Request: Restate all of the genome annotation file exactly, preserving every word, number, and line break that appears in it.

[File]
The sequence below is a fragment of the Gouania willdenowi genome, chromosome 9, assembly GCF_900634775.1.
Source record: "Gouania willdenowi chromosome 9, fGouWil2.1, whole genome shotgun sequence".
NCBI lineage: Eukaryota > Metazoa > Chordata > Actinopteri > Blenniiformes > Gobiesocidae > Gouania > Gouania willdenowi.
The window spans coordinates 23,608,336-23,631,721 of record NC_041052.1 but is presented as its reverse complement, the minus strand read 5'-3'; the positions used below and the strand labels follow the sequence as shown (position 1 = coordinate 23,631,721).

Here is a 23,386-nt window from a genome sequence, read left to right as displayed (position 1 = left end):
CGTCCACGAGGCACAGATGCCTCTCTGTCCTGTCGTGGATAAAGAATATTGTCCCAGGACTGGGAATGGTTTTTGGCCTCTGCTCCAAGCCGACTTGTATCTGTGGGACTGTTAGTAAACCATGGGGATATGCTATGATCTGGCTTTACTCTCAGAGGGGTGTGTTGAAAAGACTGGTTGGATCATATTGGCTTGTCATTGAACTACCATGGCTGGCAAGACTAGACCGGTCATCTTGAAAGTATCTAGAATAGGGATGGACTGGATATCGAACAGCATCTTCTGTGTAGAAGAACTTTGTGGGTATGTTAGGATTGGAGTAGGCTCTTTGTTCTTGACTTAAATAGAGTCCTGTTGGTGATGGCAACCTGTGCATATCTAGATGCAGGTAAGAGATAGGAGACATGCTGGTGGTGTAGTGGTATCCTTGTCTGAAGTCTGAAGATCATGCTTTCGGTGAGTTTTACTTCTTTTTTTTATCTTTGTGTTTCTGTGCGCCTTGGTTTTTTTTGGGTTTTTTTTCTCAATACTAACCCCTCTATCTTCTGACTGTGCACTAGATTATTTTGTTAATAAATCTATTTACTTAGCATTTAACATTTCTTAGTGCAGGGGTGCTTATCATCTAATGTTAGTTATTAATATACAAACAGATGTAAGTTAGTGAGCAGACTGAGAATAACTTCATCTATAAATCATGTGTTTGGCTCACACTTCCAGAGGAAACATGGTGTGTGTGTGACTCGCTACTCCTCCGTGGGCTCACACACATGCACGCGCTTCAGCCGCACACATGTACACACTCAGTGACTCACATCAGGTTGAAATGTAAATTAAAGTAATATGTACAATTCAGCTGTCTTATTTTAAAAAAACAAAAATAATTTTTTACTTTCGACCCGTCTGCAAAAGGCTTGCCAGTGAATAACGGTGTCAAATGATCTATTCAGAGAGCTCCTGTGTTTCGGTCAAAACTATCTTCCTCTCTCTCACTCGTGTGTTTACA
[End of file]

The sequence below is a fragment of the Gouania willdenowi genome, chromosome 9, assembly GCF_900634775.1.
Source record: "Gouania willdenowi chromosome 9, fGouWil2.1, whole genome shotgun sequence".
NCBI lineage: Eukaryota > Metazoa > Chordata > Actinopteri > Blenniiformes > Gobiesocidae > Gouania > Gouania willdenowi.
The window spans coordinates 23,608,336-23,631,721 of record NC_041052.1 but is presented as its reverse complement, the minus strand read 5'-3'; the positions used below and the strand labels follow the sequence as shown (position 1 = coordinate 23,631,721).

Here is a 23,386-nt window from a genome sequence, read left to right as displayed (position 1 = left end):
CGTCCACGAGGCACAGATGCCTCTCTGTCCTGTCGTGGATAAAGAATATTGTCCCAGGACTGGGAATGGTTTTTGGCCTCTGCTCCAAGCCGACTTGTATCTGTGGGACTGTTAGTAAACCATGGGGATATGCTATGATCTGGCTTTACTCTCAGAGGGGTGTGTTGAAAAGACTGGTTGGATCATATTGGCTTGTCATTGAACTACCATGGCTGGCAAGACTAGACCGGTCATCTTGAAAGTATCTAGAATAGGGATGGACTGGATATCGAACAGCATCTTCTGTGTAGAAGAACTTTGTGGGTATGTTAGGATTGGAGTAGGCTCTTTGTTCTTGACTTAAATAGAGTCCTGTTGGTGATGGCAACCTGTGCATATCTAGATGCAGGTAAGAGATAGGAGACATGCTGGTGGTGTAGTGGTATCCTTGTCTGAAGTCTGAAGATCATGCTTTCGGTGAGTTTTACTTCTTTTTTTTATCTTTGTGTTTCTGTGCGCCTTGGTTTTTTTTGGGTTTTTTTTCTCAATACTAACCCCTCTATCTTCTGACTGTGCACTAGATTATTTTGTTAATAAATCTATTTACTTAGCATTTAACATTTCTTAGTGCAGGGGTGCTTATCATCTAATGTTAGTTATTAATATACAAACAGATGTAAGTTAGTGAGCAGACTGAGAATAACTTCATCTATAAATCATGTGTTTGGCTCACACTTCCAGAGGAAACATGGTGTGTGTGTGACTCGCTACTCCTCCGTGGGCTCACACACATGCACGCGCTTCAGCCGCACACATGTACACACTCAGTGACTCACATCAGGTTGAAATGTAAATTAAAGTAATATGTACAATTCAGCTGTCTTATTTTAAAAAAACAAAAATAATTTTTTACTTTCGACCCGTCTGCAAAAGGCTTGCCAGTGAATAACGGTGTCAAATGATCTATTCAGAGAGCTCCTGTGTTTCGGTCAAAACTATCTTCCTCTCTCTCACTCGTGTGTTTACA